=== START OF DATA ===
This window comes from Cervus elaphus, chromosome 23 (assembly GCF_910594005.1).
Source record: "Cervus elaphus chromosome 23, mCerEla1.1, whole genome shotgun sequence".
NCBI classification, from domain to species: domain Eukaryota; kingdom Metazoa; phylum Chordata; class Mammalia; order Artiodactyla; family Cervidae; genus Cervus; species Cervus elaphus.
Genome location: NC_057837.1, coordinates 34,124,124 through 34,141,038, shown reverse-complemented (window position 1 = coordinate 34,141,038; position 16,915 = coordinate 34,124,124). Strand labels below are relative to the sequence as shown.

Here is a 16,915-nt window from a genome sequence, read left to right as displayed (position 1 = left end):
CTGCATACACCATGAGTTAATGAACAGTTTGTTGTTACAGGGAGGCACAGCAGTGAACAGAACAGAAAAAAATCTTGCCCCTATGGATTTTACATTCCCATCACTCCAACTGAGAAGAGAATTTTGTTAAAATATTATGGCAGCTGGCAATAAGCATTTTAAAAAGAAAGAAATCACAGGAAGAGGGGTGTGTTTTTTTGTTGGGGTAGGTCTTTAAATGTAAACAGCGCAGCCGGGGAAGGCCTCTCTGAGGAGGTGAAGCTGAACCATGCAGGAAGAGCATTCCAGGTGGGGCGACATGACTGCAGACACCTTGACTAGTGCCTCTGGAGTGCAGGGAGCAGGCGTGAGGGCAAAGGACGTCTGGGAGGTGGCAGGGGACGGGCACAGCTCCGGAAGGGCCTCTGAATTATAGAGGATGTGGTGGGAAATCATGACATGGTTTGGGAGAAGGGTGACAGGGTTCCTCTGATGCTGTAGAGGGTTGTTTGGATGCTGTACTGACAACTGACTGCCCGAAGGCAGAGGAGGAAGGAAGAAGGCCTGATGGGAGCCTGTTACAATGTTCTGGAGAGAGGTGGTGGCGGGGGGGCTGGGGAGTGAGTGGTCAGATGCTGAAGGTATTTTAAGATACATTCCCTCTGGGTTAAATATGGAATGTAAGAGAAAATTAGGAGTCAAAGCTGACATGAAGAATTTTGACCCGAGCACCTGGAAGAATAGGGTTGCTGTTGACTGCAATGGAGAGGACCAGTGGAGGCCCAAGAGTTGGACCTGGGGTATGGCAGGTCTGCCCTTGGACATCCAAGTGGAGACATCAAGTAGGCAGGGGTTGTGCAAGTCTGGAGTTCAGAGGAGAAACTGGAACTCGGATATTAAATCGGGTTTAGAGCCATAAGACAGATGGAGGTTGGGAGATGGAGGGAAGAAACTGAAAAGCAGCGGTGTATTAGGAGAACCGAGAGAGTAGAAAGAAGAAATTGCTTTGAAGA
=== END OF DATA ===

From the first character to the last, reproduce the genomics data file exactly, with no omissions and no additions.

This window comes from Cervus elaphus, chromosome 23 (assembly GCF_910594005.1).
Source record: "Cervus elaphus chromosome 23, mCerEla1.1, whole genome shotgun sequence".
NCBI classification, from domain to species: domain Eukaryota; kingdom Metazoa; phylum Chordata; class Mammalia; order Artiodactyla; family Cervidae; genus Cervus; species Cervus elaphus.
Genome location: NC_057837.1, coordinates 34,124,124 through 34,141,038, shown reverse-complemented (window position 1 = coordinate 34,141,038; position 16,915 = coordinate 34,124,124). Strand labels below are relative to the sequence as shown.

Here is a 16,915-nt window from a genome sequence, read left to right as displayed (position 1 = left end):
CTGCATACACCATGAGTTAATGAACAGTTTGTTGTTACAGGGAGGCACAGCAGTGAACAGAACAGAAAAAAATCTTGCCCCTATGGATTTTACATTCCCATCACTCCAACTGAGAAGAGAATTTTGTTAAAATATTATGGCAGCTGGCAATAAGCATTTTAAAAAGAAAGAAATCACAGGAAGAGGGGTGTGTTTTTTTGTTGGGGTAGGTCTTTAAATGTAAACAGCGCAGCCGGGGAAGGCCTCTCTGAGGAGGTGAAGCTGAACCATGCAGGAAGAGCATTCCAGGTGGGGCGACATGACTGCAGACACCTTGACTAGTGCCTCTGGAGTGCAGGGAGCAGGCGTGAGGGCAAAGGACGTCTGGGAGGTGGCAGGGGACGGGCACAGCTCCGGAAGGGCCTCTGAATTATAGAGGATGTGGTGGGAAATCATGACATGGTTTGGGAGAAGGGTGACAGGGTTCCTCTGATGCTGTAGAGGGTTGTTTGGATGCTGTACTGACAACTGACTGCCCGAAGGCAGAGGAGGAAGGAAGAAGGCCTGATGGGAGCCTGTTACAATGTTCTGGAGAGAGGTGGTGGCGGGGGGGCTGGGGAGTGAGTGGTCAGATGCTGAAGGTATTTTAAGATACATTCCCTCTGGGTTAAATATGGAATGTAAGAGAAAATTAGGAGTCAAAGCTGACATGAAGAATTTTGACCCGAGCACCTGGAAGAATAGGGTTGCTGTTGACTGCAATGGAGAGGACCAGTGGAGGCCCAAGAGTTGGACCTGGGGTATGGCAGGTCTGCCCTTGGACATCCAAGTGGAGACATCAAGTAGGCAGGGGTTGTGCAAGTCTGGAGTTCAGAGGAGAAACTGGAACTCGGATATTAAATCGGGTTTAGAGCCATAAGACAGATGGAGGTTGGGAGATGGAGGGAAGAAACTGAAAAGCAGCGGTGTATTAGGAGAACCGAGAGAGTAGAAAGAAGAAATTGCTTTGAAGA